By: Amanda Flower
Publisher: Five Star
Publishing Date: February 2012
Reviewed by: Mary Lignor
Review Date: November 8, 2011
We are back with a wonderful sequel to Maid of Murder, a charming mystery by Amanda Flower. This book's main character, College Librarian India Hayes, is recruited by her sister Carmen to work at a face-painting booth at the Stripling, Ohio, Founders' Day Festival. Also, much to India's dismay, her sister wants her to wear a pink gingham pioneer dress, cap and Granny boots. She is on her way to the festival, which is being held on the grounds of Martin College as the story opens.
India first encounters her sister having an argument with a Football Coach who wants his practice field back. Then, that evening, she finds the body of a woman, basket weaver Tess Ross, who had a booth next to her. Tess was married to Jerry, a blacksmith, they have an adopted son, Derek, and some very greedy relatives.
India soon learns that Tess was the sister of her College Provost, Samuel Lepcheck, and that Derek, Tess' son, is a Library volunteer who has a crush on India. When Tess is killed, Derek begs India to find the person responsible. In a weak moment, she agrees. Police Detective Rick Mains pleads with India to keep out of the case and let the police handle it but, of course, that's out of the question. So, India finds herself working on the case, with her own family helping from the sidelines. Her Mom and Dad who are elderly flower children, her landlady who wants to be the sidekick to India's investigation, her friends and also a very endearing dog who has just inherited a two million dollar trust fund from the victim's brother, all get involved.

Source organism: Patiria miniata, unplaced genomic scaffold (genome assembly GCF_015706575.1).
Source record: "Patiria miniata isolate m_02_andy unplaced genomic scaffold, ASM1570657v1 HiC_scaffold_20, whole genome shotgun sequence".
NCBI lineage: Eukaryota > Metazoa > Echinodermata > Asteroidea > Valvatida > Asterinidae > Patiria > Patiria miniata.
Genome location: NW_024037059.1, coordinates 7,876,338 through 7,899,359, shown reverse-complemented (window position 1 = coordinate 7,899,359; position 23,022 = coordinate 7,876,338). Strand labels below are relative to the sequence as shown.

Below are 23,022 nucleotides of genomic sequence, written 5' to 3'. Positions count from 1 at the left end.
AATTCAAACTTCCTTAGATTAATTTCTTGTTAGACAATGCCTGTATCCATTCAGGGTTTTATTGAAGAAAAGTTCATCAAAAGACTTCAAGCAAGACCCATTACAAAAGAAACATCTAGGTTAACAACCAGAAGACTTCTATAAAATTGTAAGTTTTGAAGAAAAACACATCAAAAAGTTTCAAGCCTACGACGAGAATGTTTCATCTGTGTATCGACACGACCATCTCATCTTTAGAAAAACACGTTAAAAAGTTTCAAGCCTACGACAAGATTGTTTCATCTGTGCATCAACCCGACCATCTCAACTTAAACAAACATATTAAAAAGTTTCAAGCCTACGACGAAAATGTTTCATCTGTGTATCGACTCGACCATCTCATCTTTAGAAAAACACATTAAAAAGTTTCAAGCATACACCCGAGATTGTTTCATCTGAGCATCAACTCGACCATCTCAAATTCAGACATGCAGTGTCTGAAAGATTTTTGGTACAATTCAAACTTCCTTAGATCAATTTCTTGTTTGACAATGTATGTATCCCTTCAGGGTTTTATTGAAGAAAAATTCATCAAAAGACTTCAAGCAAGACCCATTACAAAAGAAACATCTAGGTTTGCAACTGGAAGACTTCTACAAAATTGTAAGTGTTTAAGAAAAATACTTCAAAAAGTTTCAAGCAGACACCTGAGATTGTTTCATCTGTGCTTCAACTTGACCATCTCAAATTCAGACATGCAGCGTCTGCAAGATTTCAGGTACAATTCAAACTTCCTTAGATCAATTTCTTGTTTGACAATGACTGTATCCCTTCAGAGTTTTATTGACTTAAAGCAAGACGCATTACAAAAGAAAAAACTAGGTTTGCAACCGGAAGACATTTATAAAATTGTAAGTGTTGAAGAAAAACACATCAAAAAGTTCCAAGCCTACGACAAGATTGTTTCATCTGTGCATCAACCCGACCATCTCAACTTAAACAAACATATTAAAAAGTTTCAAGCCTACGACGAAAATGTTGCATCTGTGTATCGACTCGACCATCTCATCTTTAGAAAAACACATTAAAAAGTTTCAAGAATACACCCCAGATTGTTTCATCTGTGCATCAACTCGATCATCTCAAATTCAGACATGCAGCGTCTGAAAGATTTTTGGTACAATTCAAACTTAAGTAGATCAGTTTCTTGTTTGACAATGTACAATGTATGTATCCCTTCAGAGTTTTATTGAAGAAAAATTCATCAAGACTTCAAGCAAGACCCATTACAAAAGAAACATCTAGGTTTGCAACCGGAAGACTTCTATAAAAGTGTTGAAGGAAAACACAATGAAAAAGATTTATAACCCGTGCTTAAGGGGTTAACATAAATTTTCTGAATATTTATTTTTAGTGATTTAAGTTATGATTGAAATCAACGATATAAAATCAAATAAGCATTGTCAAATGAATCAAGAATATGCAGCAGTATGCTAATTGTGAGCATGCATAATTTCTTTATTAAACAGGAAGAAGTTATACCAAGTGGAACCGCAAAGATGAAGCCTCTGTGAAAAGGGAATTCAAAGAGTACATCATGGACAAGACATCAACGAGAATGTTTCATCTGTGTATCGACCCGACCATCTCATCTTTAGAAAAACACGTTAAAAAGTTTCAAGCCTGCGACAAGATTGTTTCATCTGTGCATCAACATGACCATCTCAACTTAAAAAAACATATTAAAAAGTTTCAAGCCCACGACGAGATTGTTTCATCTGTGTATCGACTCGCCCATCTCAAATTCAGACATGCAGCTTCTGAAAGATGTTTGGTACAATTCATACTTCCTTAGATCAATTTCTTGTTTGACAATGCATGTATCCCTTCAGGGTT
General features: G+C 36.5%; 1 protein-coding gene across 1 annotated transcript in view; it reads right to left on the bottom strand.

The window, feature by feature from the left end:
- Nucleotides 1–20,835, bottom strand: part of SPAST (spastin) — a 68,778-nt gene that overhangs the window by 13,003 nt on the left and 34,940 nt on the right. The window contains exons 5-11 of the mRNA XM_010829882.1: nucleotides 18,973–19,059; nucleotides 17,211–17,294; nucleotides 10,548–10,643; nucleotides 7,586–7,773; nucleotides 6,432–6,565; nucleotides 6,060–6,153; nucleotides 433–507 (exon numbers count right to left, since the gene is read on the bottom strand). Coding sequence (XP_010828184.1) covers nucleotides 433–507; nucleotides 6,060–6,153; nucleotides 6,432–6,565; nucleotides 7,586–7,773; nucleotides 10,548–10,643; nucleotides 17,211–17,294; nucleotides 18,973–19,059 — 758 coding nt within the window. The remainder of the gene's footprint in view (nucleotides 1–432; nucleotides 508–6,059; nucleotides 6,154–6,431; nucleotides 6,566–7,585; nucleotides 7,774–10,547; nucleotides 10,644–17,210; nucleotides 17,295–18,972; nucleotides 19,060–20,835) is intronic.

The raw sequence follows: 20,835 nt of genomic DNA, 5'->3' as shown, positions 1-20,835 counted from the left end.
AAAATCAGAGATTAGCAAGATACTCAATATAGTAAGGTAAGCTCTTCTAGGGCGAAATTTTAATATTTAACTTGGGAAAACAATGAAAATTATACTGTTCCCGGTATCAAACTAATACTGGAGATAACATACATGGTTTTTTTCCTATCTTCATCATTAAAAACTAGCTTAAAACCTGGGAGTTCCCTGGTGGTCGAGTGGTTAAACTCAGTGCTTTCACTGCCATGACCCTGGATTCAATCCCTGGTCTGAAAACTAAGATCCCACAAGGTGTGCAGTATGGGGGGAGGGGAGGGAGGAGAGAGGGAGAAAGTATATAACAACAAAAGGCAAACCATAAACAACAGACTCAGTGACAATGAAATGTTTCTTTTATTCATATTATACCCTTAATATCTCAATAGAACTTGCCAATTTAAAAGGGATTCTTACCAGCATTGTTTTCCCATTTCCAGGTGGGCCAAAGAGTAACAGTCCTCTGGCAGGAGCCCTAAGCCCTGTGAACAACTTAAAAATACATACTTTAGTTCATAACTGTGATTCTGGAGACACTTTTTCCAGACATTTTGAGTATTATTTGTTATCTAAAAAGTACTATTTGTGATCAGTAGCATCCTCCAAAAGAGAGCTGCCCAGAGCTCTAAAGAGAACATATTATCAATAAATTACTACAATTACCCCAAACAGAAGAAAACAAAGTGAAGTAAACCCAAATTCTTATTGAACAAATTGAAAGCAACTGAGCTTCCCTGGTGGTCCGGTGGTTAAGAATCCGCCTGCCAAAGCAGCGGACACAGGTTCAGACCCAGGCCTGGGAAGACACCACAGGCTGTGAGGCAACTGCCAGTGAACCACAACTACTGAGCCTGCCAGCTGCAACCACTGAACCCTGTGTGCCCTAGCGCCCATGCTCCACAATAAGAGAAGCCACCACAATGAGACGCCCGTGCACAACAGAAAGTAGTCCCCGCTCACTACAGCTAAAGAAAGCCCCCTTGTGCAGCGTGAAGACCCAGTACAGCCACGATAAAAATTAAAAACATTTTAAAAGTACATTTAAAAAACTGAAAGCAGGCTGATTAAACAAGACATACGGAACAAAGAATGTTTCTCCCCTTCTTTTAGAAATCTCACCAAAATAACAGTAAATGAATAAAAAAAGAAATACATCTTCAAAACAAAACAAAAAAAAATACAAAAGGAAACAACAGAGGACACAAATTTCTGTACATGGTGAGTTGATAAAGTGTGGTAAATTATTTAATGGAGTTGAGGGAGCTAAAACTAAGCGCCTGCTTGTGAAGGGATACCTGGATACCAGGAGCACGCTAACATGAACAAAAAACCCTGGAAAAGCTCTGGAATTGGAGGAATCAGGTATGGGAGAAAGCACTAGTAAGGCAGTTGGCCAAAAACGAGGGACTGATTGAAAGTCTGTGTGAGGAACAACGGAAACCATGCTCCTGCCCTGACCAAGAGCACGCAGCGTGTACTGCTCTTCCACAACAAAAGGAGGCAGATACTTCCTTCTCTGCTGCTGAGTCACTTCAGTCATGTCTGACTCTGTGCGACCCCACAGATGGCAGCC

Murder in a Basket is an extremely well-written cozy containing all the necessary ingredients for a fascinating mystery. Said ingredients include the obvious sense of humor of the author. The protagonist, India, is the perfect example of the starving artist who works as a librarian, lives with her cat, and brings a fabulous dog into the story after his master passes away. Readers looking for an afternoon of pleasant reading will make this a one-day read.
Quill Says: This is the second installment in a fascinating new series. Pick this one up, you won't be sorry.